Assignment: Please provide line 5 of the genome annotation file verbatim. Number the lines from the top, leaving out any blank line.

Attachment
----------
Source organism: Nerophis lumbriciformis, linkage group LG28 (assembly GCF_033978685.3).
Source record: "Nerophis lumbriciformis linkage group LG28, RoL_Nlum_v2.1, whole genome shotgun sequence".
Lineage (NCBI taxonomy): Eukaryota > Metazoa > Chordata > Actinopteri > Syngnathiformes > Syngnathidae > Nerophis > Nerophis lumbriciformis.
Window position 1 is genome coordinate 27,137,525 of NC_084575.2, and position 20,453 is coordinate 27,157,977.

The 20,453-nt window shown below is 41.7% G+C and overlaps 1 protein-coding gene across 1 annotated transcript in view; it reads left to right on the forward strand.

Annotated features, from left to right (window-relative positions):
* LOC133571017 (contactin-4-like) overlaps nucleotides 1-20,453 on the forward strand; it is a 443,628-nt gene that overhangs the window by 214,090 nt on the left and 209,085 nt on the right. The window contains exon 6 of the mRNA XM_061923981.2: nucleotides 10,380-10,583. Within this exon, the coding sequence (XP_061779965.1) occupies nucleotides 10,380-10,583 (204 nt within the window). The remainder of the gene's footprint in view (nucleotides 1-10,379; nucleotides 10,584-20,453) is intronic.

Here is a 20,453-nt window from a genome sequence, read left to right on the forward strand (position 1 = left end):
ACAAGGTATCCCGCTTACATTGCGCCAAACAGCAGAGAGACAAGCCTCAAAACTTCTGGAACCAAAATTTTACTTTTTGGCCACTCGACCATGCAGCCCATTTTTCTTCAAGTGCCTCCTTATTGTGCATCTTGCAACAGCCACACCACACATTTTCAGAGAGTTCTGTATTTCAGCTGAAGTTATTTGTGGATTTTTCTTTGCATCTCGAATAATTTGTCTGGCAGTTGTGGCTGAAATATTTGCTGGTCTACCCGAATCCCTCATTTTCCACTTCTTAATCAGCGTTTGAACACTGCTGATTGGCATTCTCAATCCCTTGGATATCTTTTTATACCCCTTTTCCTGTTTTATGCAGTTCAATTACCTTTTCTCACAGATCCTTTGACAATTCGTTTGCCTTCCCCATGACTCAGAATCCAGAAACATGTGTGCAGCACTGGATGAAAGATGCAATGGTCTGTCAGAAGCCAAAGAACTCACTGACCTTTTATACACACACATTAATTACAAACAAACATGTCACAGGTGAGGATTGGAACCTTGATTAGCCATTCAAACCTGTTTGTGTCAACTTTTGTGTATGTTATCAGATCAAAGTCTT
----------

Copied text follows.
The 20,453-nt window shown below is 41.7% G+C and overlaps 1 protein-coding gene across 1 annotated transcript in view; it reads left to right on the forward strand.